If you look at the history of most college football programs, you’ll only see a handful of five-star players — not the Texas A&M football program. The Aggies have pulled in commitments from six five-star recruits in the 2022 class and Jimbo Fisher isn’t done there.
This week, an Aggie commit who wasn’t originally a five-star prospect got the bump in 247Sports’ composite rankings. That player was Chris Marshall, a wide receiver from Missouri City, Texas.
This gives the Aggies their SEVENTH five-star prospect. For perspective, throughout the entirety of the 2010s, only 16 programs pulled in that many five-star prospects. Over a ten-year period of time. Yeah.
Chris Marshall’s recent bump in 247Sports’ composite rankings shows that Jimbo Fisher’s class is untouchable
Realistically, Chris Marshall’s bump doesn’t mean much at all. Those who have watched extensive film on him have known what he’s capable of for a long time — he’s always been a serious five-star talent.
Marshall is a big-bodied 6’3″ wide receiver who was being heavily recruited by schools like USC, Alabama, and LSU. He played in the Under Armor All-American game and despite being a big undersized weight-wise, he should be able to fill out by his freshman year. With a relatively weak wide receiver room at A&M, he could see instant playing time.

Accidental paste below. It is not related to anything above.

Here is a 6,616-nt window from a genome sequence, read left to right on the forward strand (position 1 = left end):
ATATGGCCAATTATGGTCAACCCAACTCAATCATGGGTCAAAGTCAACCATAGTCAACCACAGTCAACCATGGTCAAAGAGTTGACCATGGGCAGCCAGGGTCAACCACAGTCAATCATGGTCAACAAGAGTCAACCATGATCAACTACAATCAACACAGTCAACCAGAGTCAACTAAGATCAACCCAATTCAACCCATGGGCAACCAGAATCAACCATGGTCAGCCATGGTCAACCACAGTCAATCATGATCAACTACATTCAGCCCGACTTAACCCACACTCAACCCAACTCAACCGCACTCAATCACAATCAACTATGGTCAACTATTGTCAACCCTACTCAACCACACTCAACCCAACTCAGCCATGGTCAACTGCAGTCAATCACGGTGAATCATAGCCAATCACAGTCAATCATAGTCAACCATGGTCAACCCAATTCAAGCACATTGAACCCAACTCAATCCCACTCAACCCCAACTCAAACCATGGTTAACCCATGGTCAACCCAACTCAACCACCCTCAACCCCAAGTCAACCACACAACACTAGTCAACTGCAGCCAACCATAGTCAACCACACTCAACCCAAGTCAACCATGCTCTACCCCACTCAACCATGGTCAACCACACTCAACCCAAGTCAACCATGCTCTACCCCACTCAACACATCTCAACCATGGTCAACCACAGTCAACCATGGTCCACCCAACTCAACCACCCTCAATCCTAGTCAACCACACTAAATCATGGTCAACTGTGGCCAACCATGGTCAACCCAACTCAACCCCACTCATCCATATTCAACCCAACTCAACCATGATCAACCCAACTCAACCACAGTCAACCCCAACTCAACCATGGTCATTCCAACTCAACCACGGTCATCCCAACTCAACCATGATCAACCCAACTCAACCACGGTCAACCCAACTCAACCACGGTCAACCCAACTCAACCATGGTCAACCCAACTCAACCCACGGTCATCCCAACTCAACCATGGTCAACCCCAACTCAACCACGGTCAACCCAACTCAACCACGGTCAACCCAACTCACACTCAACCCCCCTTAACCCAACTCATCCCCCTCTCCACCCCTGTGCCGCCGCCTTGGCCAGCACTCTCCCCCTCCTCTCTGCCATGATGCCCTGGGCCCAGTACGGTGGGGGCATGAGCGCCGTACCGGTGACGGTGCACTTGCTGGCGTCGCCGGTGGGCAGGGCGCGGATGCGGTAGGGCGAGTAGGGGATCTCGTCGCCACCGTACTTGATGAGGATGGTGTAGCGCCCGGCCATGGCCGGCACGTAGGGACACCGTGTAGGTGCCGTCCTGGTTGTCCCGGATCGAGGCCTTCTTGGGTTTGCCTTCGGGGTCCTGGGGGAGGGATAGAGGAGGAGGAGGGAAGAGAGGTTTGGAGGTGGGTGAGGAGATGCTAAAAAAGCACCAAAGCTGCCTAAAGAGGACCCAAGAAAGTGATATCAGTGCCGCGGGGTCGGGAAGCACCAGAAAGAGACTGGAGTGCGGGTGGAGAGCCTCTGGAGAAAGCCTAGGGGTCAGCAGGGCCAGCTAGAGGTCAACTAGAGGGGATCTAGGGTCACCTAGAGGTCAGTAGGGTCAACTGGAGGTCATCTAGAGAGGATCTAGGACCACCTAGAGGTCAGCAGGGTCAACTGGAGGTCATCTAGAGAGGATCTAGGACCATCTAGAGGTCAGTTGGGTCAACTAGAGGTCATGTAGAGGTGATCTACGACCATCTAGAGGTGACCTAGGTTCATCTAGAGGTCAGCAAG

That said, his rating bump itself can be indicative of much more.
For starters, the Texas A&M football team now has seven five-star commitments. Those commitments are DL Walter Nolan, WR Evan Stewart, LB Harold Perkins, DL Gabriel Brownlow-Dindy, DB Denver Harris, QB Conner Weigman, and WR Chris Marshall.
That group of guys is the most talented bunch of players that any college football program has ever seen set foot on campus in the same class.
This gives Texas A&M a class that is now rated at 329.69, the highest rating of all time. No team has really even come close to a 330 rating and A&M could jump that by a significant margin with commitments from Shemar Stewart and Jacoby Mathews.
It’s no secret how this was done — according to some sources, Texas A&M boosters shelled out between $25-30 million in NIL deals toward these incoming players. It’s a new era of college football and the Aggies are the first to do it right.
But is this sustainable? Texas A&M’s 2023 class will give us an idea of whether or not Fisher can maintain this recruiting momentum.